The state Department of Transportation wants to turn North Carolina’s humble highway shoulders into steady money-makers.
There are already plans for advertising and naming rights that will transform DOT ferry boats and those yellow highway-helper trucks into moving billboards, to defray their operating costs.
And this week the Board of Transportation will consider new fees that would make developers – including a few board members – and other business people finally pay the full cost of services they receive, often free of charge, from DOT.
But DOT leaders don’t want to stop at merely recouping expenses. Now they also want to explore opportunities to make extra money that could be plowed into road maintenance and other needs.
This isn’t about charging service fees. It’s about collecting rent.
But DOT officials figure that some of these roadside chains would pay higher rates to enhance their presence at busy, competitive interchanges. DOT wants to turn the logo advertising program over to a private marketing firm that would set higher rates, drum up new customers and rake in the rents.• New lease fees for utilities. Telephone, power, cable and gas companies run their pipes and cables along highway shoulders for tens of thousands of miles. Why shouldn’t they pay for the privilege? Georgia’s DOT collects rent checks from utilities every six months.
North Carolina’s DOT is already looking at new permit fees that utilities would pay when they install the lines. The Peach State approach goes farther, turning these corporations into long-term tenants.• Special leases for cellphone micro-towers. DOT has begun talks with Verizon Wireless to cash in on the next generation of our national cellphone infrastructure. What Verizon calls “small cells” are 3.5-foot antennas mounted on utility poles, to beef up bandwidth in busy areas.
The South Carolina DOT is in business with Verizon already. Under the terms of a new statewide master lease, South Carolina has identified the highway shoulder spots where Verizon will install its first 149 small cells. The Palmetto State will collect $1,200 rent each year for each antenna.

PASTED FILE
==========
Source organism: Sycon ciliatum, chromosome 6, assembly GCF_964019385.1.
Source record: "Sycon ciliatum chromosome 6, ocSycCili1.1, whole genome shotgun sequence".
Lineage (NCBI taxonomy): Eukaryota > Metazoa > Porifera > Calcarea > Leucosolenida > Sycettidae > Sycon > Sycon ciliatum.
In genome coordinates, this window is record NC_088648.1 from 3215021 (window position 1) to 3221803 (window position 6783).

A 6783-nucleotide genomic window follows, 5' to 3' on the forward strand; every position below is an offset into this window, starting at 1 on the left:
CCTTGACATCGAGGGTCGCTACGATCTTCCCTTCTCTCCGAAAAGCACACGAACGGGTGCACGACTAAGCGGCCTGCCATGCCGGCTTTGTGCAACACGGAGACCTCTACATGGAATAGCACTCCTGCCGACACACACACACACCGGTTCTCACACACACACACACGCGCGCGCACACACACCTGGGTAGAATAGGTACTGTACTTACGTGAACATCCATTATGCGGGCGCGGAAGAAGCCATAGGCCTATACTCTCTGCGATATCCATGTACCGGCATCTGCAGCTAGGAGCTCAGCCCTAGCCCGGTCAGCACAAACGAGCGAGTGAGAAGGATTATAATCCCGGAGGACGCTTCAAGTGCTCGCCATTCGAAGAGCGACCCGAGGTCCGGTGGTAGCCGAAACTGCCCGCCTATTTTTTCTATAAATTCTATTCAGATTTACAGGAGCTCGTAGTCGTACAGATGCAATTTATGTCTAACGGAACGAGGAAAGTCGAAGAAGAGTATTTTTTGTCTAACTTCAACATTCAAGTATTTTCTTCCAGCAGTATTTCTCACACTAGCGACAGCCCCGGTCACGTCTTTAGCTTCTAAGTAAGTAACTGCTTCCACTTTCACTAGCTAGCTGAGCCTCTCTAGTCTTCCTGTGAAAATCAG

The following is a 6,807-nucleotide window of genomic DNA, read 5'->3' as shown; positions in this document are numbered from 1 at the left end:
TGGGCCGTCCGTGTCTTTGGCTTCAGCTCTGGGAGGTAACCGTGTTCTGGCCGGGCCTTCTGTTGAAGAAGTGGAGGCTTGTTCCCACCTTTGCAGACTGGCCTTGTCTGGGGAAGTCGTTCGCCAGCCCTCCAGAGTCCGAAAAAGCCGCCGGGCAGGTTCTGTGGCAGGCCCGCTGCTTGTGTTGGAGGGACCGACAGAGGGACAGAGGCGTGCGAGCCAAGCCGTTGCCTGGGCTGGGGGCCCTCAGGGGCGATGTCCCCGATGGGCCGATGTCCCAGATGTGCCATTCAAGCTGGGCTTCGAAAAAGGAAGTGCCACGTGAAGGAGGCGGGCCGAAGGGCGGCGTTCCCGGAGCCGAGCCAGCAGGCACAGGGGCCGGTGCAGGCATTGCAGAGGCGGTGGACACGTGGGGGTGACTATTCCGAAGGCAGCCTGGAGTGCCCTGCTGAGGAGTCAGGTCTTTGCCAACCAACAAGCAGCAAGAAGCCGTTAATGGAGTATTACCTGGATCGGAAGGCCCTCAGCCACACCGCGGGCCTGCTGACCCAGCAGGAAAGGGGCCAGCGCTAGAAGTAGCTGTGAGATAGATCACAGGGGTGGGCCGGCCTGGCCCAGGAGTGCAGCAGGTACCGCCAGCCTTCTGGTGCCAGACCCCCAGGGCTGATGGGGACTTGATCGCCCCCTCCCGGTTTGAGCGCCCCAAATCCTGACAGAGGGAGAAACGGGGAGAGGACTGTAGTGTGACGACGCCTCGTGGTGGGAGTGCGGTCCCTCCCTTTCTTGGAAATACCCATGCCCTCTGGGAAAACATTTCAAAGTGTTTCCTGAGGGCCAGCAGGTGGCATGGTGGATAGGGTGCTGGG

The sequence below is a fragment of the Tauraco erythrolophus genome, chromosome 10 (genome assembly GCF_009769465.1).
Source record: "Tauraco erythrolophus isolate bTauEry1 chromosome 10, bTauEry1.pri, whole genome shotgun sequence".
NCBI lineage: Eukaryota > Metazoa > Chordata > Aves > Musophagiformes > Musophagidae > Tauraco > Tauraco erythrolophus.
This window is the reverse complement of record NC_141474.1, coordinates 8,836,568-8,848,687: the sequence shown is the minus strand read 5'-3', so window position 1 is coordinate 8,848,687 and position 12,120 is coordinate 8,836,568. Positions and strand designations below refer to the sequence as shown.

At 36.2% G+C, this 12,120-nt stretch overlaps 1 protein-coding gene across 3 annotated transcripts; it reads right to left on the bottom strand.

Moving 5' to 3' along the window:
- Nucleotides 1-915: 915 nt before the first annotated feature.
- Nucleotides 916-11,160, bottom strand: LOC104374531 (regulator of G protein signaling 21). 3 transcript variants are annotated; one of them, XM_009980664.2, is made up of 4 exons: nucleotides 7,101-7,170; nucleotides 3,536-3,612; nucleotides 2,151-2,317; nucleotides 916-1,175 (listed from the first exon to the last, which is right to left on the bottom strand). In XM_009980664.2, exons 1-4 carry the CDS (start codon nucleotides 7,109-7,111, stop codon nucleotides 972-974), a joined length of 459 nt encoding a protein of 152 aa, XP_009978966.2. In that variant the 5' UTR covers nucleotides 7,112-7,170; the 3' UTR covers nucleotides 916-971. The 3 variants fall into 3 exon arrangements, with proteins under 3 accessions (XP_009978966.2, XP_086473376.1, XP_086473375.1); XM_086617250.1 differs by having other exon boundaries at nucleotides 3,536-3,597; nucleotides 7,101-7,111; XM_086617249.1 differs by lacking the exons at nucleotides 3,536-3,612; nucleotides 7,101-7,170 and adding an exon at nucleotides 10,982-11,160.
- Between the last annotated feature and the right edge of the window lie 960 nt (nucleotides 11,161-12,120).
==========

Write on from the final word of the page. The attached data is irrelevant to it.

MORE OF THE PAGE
“They’re looking at deploying thousands of these devices across (South Carolina) over the next five to seven years,” Mike Holder, DOT’s chief engineer, told board members at their last meeting.
This is nothing but talk, for now. These money-making ideas will have to survive the scrutiny of the developers, real estate executives and other businesspeople on DOT’s board. They could face a particularly tough audience in our business-friendly legislature – where utilities, developers and other affected parties have powerful allies.
But when Gov. Pat McCrory and Transportation Secretary Tony Tata deliver their promised proposals this winter for shoring up the state’s flagging transportation funds, they can expect resistance to whatever new taxes, new tolls and new fees they mention.
McCrory has said he might call for cutting our gas tax, which is higher than in neighboring states. He hasn’t said whether he’ll consider an increase in another significant revenue source, the highway use tax on car sales and leases, which is lower than in neighboring states. The new proposed fees are small by comparison to revenue from gas and highway use taxes.
Paul Hickman of Raleigh, president of the politically potent N.C. Outdoor Advertising Association, doesn’t like paying DOT billboard fees at the same time he competes with those DOT logo signs.
“I think there’s a question here about how much we’re going to let the government sector compete with the private sector,” Hickman said. “And they (also) regulate you.”